3rd Grade - Fractions And Decimals Are Equal

 
     
 
     
 
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3rd
Fractions and Probability
Fractions and Decimals Are Equal
Know and understand that fractions and decimals are two different representations of the same concept (e.g., 50 cents is 1 - 2 of a dollar, 75 cents is 3 - 4 of a dollar).
Number Sense: understand fractions and decimals can be equal The ability to understand that fractions and decimals can be used as different representations of the same amount.
 

Sample Problems

(1)

The word decimal comes from the Greek word, deka, meaning ten. The American system of money is based on decimals or multiples of ten. Our number places in counting are also based on multiples of ten.

(2)

Whole numbers get larger as they move to the left of the decimal point and fractions get smaller as they move to the right of the decimal point. When we write 1/10, we are writing a fraction. It becomes a decimal when we drop the denominator and change the fraction line to a decimal point as .1

5/10=.5, 7/10=.7, 12/100=.12, 25/100=.25

(3)

1/10 means 1 divided by 10. If we extend the dividend by using a decimal point, we can get the extra number places that we need to divide 1 by 10. 10 divided by 1.0. We have to show the quotient as a fraction, a decimal fraction, so we must put the decimal point right above the one in the dividend and the answer becomes 0.1.

(4)

We divide the numerator by the denominator each time we change a fraction to a decimal.

Learning Tips

(1)

Use the fraction strip tenths (in the place value mat PDF) to begin to understand the relationship between fractions and decimals. Show children how to write each tenth as both a fraction and a decimal. Use the place value mat and write decimals ones, tenths, hundredths, thousandths on the mat. Make sure the decimal point is prominent between the ones and tenths. Repeat the place value activities using decimals instead. Have children represent each fraction tenth in decimals on the place value mat. Do this in words and numerals (e.g., seven tenths and 7/10).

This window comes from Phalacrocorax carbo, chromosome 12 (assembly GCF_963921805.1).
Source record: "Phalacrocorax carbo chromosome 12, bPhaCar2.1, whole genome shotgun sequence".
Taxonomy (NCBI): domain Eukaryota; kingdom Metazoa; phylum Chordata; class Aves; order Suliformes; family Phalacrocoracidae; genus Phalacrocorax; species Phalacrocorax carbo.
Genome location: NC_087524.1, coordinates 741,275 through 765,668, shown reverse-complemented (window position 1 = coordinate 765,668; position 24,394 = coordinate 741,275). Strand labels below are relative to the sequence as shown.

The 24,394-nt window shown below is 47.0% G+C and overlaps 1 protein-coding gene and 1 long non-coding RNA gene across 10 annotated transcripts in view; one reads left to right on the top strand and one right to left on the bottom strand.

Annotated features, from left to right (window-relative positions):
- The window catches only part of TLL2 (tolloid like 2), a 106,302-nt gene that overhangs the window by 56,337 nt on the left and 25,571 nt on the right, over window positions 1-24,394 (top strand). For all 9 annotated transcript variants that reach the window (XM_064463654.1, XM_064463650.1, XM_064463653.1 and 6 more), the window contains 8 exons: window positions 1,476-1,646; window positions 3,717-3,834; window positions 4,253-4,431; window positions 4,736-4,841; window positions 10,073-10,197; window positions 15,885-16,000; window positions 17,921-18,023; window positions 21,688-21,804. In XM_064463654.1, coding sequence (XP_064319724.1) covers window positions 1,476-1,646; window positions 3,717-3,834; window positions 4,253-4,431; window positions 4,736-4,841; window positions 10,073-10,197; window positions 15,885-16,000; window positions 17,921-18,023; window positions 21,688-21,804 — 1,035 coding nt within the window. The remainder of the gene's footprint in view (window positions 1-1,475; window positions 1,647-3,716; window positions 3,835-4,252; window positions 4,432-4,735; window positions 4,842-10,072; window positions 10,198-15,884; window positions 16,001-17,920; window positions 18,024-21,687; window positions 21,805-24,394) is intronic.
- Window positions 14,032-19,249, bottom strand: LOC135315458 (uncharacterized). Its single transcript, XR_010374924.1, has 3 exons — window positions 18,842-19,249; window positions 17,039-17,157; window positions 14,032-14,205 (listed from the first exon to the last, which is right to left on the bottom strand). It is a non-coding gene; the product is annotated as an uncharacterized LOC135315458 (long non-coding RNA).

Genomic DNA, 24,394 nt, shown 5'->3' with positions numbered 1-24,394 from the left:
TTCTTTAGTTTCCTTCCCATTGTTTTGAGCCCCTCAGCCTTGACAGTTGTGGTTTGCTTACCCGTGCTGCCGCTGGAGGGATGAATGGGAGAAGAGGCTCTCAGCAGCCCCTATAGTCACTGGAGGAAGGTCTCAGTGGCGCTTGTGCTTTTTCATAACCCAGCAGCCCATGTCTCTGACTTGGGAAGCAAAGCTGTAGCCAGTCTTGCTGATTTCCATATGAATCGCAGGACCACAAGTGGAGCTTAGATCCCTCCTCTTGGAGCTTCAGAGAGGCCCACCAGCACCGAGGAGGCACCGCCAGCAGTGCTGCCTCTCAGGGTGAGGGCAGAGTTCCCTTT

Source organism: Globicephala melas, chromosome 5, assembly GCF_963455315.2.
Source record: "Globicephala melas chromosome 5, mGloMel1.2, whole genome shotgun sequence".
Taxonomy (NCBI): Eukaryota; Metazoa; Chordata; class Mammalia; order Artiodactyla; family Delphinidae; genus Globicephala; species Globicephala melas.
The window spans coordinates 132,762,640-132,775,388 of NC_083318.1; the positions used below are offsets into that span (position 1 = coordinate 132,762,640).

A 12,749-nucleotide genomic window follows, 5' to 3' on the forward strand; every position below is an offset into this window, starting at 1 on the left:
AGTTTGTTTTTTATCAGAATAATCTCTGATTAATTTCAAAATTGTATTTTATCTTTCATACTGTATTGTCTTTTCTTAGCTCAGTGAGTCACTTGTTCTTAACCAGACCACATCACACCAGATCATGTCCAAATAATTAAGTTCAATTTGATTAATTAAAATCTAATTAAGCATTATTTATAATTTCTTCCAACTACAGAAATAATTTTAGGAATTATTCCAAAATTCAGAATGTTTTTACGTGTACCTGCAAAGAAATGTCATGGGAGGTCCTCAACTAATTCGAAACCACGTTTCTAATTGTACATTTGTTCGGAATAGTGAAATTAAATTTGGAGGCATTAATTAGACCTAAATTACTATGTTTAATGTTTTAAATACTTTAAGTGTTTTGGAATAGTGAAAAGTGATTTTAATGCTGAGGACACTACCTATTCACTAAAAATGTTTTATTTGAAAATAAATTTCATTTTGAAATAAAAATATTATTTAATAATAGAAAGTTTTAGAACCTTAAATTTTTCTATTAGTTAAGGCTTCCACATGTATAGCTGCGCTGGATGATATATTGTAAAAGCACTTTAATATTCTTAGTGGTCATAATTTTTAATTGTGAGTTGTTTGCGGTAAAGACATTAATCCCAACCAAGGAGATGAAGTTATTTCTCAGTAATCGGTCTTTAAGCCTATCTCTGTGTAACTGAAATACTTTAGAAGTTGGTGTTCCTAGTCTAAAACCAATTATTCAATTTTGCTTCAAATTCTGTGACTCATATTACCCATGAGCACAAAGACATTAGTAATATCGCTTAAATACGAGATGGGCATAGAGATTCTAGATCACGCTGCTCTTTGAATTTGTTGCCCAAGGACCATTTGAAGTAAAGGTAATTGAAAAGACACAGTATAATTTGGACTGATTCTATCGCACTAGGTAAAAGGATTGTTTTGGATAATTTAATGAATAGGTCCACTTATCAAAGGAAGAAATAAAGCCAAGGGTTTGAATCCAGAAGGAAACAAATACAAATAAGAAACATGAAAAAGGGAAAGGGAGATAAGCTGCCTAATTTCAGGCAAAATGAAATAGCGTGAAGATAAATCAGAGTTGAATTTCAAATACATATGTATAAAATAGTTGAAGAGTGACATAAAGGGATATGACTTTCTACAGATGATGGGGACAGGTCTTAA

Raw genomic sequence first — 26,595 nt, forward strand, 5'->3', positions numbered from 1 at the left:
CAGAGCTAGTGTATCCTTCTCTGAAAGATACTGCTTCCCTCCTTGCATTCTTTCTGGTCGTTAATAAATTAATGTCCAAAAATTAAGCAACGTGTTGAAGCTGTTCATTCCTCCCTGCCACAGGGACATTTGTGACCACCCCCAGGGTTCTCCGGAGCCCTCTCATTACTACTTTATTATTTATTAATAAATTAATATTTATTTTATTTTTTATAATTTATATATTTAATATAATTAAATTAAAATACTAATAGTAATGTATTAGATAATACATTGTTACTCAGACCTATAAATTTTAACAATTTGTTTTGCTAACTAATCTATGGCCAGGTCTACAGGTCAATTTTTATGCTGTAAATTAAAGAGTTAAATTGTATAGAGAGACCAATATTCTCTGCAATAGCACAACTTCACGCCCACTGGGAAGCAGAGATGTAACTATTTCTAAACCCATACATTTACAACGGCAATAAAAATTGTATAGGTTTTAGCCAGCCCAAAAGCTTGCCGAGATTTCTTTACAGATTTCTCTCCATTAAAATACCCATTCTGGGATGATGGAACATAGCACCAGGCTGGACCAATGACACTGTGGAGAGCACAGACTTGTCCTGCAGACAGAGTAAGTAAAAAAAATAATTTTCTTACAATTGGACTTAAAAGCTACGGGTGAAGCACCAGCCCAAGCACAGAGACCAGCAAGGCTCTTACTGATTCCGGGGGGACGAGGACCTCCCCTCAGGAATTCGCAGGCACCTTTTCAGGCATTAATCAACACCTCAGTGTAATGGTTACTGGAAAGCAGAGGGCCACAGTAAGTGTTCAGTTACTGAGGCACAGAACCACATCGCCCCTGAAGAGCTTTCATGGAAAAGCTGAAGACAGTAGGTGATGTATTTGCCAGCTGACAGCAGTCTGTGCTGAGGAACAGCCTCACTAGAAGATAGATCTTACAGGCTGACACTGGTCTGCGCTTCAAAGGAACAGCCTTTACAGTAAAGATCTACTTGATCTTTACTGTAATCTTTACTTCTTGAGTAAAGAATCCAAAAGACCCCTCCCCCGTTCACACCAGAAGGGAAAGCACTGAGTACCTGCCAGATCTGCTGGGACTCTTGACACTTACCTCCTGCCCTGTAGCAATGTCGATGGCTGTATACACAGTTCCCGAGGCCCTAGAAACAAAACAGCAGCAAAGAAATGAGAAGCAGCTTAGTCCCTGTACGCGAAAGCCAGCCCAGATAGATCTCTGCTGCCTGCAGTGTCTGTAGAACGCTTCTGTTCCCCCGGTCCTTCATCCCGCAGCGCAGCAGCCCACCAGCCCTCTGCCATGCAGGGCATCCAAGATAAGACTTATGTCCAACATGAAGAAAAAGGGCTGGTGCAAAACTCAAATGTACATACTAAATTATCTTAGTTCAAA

(2)

Use a grid paper with 100 squares to represent hundredths. Have children color particular numbers of the square to understand the fractional parts to 1 whole. For example, color 20 squares for 1/5.

(3)

Use money to explore fractional equivalents. A parent can ask the child to show them half a dollar and the child can set out coins that equal fifty cents.

(4)

Have the child practice ordering from least to greatest. For example: 4.4, 4.7, 4.1 (4.1, 4.4, 4.7)

(5)

Use the attached decimal-fraction graphics to compare decimal-wedges and fractional-wedges. Use the blank ones to allow your child to practice writing the fraction 1/10 and the decimal .1 (or .10).

Extra Help Problems

(1)

1/2 = 1.0 divided by 2 = (0.5)

(2)

1/5 = 1.0 divided by 5 = (0.2)

(3)

¼ = 1.00 divided by 4 = (0.25)

(4)

1/25 = 1.00 divided by 25 = (0.04)

(5)

2/5 = 2.0 divided by 5 = (0.4)

(6)

3/5 = 3.0 divided by 5 = (0.6)

(7)

3/20= 3.00 divided by 20 = (0.15)

(8)

9/20 = 9.00 divided by 20 = (0.45)

(9)

Reduce to decimals: ¾ (.75)

(10)

6/10 (0.6)

(11)

7/10 (0.7)

(12)

4/5 (0.8)

(13)

3/25 (0.12)

(14)

6/25 (.24)

(15)

8/20 (0.4)

(16)

3/8 (.375)

(17)

2/3 (.6666)

(18)

Memorize the following fraction to decimal conversion:

1 whole = 1.00

(19)

½ =.50

(20)

1/3=.33 1/3

(21)

¼=.25

(22)

1/5 = .20

(23)

1/6 = .16 2/3

(24)

1/7 = .14 2/7

(25)

1/8 = .125

(26)

1/9 = .11 1/9

(27)

1/10 = .10

(28)

1/11 = .09 1/11

(29)

1/12 = .08 1/3

(30)

2/3 = .66 2/3

(31)

¾ = .75

 

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